Infinite Scale – The Value of Accessibility

Following on from their excellent BUNKR and Echaskech releases, VLSI Records continue to cultivate that rare ability in a label of creating a cohesive identity while simultaneously showcasing acts who have their own personalities.

Such is the case with Harmi Paldi, who has been creating music under the alias of Infinite Scale since 2005. Opening track ‘Caught On Tape’ gives the feeling of leaning forward without falling over, like a glitchy, fragmented Jack Dawson holding Rose Dewitt Bukater at a 45-degree angle on the bow of the Titanic.

‘The Chauffeur’ is fuelled by a laconic bass-line that tethers all the other moving parts to its roots. ‘Ordinary Familiar’ splutters wonderfully to a halt like ‘French Kiss’ deprived of its morning caffeine. Album closer ‘Steppa Side’s wooziness suggests a more playful side which strikes a nice balance with the more muted tones of the track that precedes it, ‘Pay For This’.

The album concerns itself with the ease we have of accessing information and the sheer volume of data available to us. It also suggests a longing for the pre-internet days of anticipation and manual discovery. The use of the word ‘tape’ in one of the titles reveals a fondness for the tactile joy of physical objects. In a digital world items such as audio and video cassettes look and feel antiquated, and it’s easy to see why they might become fetishised by generations who were deprived of the pleasure of possessing them first time around.

Does accessibility trump first-hand experience? Can second-hand experiences ever match seeing and feeling things unfold in the flesh? Does it matter? Are we guilty of setting our personal filters too far to the point where we only interact with our own doppelgängers?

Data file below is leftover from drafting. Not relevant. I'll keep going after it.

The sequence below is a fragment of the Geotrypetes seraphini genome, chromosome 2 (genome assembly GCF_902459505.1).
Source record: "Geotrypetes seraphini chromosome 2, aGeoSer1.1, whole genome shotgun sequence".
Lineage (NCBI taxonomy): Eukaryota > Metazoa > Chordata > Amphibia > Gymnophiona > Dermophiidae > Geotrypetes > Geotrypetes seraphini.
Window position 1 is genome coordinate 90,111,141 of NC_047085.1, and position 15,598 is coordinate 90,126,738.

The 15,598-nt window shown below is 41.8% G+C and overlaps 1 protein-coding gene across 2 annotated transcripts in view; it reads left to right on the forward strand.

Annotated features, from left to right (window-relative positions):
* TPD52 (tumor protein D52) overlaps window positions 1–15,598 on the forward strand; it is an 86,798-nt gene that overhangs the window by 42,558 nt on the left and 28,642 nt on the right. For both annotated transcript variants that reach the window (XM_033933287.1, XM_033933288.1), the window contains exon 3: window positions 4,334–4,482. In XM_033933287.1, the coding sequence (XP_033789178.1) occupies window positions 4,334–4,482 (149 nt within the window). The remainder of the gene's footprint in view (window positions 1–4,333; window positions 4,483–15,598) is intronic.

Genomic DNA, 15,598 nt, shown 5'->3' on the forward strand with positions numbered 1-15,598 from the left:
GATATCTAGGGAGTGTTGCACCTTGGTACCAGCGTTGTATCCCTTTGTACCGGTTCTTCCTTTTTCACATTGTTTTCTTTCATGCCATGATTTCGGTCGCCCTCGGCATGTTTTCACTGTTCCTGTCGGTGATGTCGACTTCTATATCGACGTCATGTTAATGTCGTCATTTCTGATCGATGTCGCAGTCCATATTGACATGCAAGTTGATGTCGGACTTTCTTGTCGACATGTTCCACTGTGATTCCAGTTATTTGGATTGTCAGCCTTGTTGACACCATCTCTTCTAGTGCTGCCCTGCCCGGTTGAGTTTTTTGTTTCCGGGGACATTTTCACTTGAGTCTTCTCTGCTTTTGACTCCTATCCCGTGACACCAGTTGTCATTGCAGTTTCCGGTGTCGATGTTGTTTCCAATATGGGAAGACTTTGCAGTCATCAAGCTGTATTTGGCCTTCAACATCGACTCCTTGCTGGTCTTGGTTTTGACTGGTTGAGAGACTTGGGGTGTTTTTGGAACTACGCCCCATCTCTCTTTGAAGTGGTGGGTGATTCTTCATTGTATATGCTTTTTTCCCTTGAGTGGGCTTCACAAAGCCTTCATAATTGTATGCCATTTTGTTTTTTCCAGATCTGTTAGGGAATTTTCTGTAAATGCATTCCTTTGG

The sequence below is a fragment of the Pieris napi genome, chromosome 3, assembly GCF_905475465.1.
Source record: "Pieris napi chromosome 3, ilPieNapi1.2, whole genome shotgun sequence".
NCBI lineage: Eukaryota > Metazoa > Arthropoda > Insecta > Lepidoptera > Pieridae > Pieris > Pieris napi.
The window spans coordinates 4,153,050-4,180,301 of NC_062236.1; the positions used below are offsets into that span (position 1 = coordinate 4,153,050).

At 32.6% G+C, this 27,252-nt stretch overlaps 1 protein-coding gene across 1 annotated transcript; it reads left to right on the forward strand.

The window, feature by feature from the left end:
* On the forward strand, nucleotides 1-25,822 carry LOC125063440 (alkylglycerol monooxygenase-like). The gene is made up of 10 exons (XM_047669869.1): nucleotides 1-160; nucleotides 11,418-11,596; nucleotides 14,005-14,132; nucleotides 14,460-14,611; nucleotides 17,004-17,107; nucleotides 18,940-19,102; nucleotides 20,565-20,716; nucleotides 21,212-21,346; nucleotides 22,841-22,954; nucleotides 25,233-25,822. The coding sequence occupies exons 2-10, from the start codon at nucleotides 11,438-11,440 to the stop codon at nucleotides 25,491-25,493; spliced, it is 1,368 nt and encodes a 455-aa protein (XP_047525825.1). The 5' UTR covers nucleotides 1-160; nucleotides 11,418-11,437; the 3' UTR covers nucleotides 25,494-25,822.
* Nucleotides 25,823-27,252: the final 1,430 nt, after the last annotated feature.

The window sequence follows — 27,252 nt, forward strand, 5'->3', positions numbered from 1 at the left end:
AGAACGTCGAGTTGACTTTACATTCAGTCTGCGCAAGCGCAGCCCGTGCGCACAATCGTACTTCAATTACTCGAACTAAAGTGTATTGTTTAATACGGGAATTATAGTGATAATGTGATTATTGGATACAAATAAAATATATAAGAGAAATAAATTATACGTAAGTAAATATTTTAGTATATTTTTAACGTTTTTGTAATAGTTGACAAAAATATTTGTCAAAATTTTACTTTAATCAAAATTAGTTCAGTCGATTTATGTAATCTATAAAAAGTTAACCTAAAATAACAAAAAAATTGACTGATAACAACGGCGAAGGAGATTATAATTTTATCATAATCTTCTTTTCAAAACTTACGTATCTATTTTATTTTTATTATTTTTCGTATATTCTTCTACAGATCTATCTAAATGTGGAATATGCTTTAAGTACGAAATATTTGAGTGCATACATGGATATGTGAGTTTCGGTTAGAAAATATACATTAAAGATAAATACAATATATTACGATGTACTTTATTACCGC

Perhaps the reality is if we solely embrace this constant source of never-ending information we will end up isolated and our opinions homogenised.

The Value Of Accessibility‘s strength lies in its ability to process and present ideas without losing its humanity or identity. To have information at one’s fingertips suits those of us who can no longer can be free in their movements, whether due to geographical responsibilities, mobility issues, or the end of free movement in Europe post-Brexit. Luckily, records such as these transcend physical borders.

The Value Of Accessibility by Infinite Scale is released January 31 2020 by VLSI Records.

Words: David Best. David is a founding member of Fujiya & Miyagi and Ex-Display Model.

(c) 2020 David Best for Further.



Richard Skelton’s latest album is a forty-minute evocation of the growth, peak and accelerated thawing of the British and Irish glacial landscapes, presented as a series of eight movements of slow, developing tones that ebb away into quiet murmurs; basically, it’s like Morton Feldman, on ice.

The effect is powerfully disconcerting when heard in the context of climate change and the insistent messages of politician, scientists, protesters about the urgency of the corrective action that might be required to arrest the impact.

Across these movements there is a sense of stillness and calm, but also a slightly dizzying sensation. The precise instrumentation is not disclosed, and one never knows the origins of these long, eddying indeterminate tones and warped, muffled drones; at times it sounds like industrial, metallic noise, while at others we hear what could be an especially mournful, poignant cello, only presented like a vague outline of something that once was, but which can never be again. Sounds drift in and out, like gusts of wind across the arctic tundra, only presented as fleetingly melancholic, and edged with a frosty tension. There is a feeling of isolation, a panic-inducing out-of-placeness, that sensation being all the more remarkable given the levels of nothingness one experiences here.